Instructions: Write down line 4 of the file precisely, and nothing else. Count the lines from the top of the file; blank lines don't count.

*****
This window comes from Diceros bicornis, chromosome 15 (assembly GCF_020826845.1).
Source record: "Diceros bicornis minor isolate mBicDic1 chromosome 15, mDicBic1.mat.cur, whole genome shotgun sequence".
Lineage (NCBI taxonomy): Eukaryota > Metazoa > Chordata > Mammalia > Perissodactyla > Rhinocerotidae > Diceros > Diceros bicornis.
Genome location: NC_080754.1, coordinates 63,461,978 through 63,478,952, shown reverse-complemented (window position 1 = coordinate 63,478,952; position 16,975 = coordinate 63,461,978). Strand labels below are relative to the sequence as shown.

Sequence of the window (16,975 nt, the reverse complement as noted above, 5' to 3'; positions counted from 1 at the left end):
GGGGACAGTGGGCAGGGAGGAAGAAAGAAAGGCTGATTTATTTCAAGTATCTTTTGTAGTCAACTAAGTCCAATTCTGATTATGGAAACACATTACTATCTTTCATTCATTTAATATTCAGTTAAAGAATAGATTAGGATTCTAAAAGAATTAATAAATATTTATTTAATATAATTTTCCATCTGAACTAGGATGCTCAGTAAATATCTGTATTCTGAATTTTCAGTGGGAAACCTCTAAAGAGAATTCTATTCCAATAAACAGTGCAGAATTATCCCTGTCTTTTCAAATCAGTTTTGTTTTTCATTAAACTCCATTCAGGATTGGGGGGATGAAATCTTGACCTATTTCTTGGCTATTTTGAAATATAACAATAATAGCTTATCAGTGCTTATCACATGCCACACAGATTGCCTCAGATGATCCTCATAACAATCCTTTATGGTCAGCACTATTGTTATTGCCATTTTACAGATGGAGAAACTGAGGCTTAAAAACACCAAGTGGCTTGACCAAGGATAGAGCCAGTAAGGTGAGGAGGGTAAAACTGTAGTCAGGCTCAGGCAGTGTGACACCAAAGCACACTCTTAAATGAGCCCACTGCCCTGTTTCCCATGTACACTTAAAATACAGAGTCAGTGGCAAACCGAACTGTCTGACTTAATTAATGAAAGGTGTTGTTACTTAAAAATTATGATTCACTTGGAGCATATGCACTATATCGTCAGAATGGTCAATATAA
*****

Genome location: NC_080754.1, coordinates 63,461,978 through 63,478,952, shown reverse-complemented (window position 1 = coordinate 63,478,952; position 16,975 = coordinate 63,461,978). Strand labels below are relative to the sequence as shown.